Grand Designs Hackney: Competition launched for first-time buyers to design their home on unused plot of land

A competition has been launched giving first-time buyers the chance to design their own home in east London.

People with links to Hackney can submit “innovative and environmentally-friendly” plans for an unused plot in the borough.

The Self-Build challenge has been designed to help local people who would not otherwise be able to afford to buy or build their own home. It will also make use of land that is “too small for council-led schemes”.

Successful applicants will be helped to secure external financing for the project, with the council retaining an equity stake.

The scheme is open to those with links to the borough (Getty Images)

Although the scheme goes live in September budding builders can express their interest by filling out a form on the council website.

To take part, you much live, work or study in the borough, not already own a home and have a total household income under £90,000.

Deputy Mayor Cllr Rebecca Rennison, Cabinet Member for Finance, Housing Needs and Supply said: “The Self-Build Challenge is an example of how the Council continues to explore all options to address the chronic housing shortage we now face. It will encourage innovation and sustainability and make use of land that is currently boarded up and abandoned, for much-needed housing.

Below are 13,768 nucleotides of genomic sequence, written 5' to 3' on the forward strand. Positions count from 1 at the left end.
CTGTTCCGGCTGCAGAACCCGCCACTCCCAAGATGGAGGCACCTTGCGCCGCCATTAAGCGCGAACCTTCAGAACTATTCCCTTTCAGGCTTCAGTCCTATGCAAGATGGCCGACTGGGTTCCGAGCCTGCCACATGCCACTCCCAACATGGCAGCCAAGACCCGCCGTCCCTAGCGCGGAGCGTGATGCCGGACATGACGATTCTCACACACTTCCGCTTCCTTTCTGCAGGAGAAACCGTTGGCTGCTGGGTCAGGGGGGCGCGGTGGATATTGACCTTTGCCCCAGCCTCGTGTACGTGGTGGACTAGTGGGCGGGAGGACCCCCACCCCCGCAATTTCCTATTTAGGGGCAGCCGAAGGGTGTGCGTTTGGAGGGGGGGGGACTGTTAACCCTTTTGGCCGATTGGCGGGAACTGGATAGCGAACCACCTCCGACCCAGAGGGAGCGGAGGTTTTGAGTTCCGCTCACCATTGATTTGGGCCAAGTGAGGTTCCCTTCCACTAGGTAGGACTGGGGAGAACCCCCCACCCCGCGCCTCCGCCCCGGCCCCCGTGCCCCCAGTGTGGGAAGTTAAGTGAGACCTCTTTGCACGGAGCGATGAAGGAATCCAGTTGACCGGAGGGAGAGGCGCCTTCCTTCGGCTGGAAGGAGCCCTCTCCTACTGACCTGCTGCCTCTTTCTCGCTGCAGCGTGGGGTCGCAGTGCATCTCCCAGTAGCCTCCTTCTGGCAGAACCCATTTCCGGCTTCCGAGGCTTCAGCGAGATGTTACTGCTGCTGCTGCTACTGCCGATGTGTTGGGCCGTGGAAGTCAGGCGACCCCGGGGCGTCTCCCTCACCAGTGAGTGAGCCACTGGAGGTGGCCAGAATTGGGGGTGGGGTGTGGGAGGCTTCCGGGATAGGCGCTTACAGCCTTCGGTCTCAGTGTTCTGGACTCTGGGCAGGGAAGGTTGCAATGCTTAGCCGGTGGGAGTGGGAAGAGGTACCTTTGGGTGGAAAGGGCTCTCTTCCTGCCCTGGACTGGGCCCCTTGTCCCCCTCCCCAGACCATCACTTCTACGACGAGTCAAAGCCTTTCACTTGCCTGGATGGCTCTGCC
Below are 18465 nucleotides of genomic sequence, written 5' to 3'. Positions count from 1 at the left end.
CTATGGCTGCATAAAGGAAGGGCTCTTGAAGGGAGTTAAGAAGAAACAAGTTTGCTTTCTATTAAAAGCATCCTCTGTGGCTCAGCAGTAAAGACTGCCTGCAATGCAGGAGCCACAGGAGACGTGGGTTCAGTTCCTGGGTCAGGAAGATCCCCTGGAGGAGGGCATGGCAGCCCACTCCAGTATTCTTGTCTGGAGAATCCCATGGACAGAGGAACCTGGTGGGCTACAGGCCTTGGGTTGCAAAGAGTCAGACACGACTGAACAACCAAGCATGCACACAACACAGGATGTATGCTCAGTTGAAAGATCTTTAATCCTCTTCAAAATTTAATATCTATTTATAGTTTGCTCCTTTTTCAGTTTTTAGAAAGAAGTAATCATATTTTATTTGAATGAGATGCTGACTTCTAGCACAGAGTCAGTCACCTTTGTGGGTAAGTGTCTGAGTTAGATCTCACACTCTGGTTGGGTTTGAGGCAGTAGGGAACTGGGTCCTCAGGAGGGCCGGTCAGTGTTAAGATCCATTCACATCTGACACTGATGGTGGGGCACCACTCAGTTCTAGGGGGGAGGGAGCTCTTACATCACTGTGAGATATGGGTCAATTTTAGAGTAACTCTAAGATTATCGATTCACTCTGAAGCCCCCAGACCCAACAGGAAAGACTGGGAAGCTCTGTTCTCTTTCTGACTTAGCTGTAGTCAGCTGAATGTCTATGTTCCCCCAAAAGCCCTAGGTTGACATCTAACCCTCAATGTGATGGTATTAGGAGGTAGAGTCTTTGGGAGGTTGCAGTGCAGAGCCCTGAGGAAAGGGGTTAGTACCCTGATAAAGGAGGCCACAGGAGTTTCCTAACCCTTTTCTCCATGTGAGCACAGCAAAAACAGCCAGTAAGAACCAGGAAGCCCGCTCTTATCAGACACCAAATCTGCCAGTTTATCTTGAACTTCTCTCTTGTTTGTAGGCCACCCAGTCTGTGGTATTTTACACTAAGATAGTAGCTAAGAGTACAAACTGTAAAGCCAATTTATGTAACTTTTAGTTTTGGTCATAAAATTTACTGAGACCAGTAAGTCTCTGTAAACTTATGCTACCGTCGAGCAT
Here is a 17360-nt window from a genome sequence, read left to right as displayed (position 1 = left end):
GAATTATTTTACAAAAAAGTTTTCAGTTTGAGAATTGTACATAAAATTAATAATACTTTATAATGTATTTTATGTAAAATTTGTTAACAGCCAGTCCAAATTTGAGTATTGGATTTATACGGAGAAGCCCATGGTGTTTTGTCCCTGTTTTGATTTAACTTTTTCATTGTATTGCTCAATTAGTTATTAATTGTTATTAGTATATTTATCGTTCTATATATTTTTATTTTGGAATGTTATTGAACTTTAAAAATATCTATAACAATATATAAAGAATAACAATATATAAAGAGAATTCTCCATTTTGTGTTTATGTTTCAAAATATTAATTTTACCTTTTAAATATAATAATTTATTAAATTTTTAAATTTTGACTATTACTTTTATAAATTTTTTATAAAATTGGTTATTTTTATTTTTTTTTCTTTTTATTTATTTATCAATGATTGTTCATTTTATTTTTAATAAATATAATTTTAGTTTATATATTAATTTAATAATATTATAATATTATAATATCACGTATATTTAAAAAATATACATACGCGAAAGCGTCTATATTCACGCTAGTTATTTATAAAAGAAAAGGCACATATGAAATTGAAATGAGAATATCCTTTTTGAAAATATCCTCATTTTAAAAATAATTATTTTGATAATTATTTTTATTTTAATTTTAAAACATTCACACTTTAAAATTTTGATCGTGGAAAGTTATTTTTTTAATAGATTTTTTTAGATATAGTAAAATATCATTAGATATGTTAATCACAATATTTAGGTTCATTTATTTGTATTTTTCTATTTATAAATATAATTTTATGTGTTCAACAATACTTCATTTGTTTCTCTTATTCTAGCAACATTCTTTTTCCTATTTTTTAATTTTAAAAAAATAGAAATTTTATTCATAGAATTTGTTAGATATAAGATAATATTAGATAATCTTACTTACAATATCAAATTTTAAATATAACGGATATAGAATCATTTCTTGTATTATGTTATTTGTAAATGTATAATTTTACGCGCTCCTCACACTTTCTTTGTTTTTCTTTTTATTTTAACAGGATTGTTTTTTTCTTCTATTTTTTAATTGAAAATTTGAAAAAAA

“We’re committed to encouraging cooperative and self-build ideas in order to support the delivery of a mix of housing that meets the needs of Hackney residents and the Self-Build Challenge will create an opportunity for more families to have a secure home in the borough.”

Hackney faces an “unprecedented” housing crisis with nearly 13,000 families on the council’s housing waiting list – 3,000 of them in accommodation that is meant to be temporary, including hostels and bed and breakfasts.

The council says it is building thousands of “genuinely affordable homes”, acting as its own developer, on its own land, in partnership with residents in the borough.

The pilot is structured to make sure that when successful applicants want to move in the future, the property remains affordable.

Evening Standard – London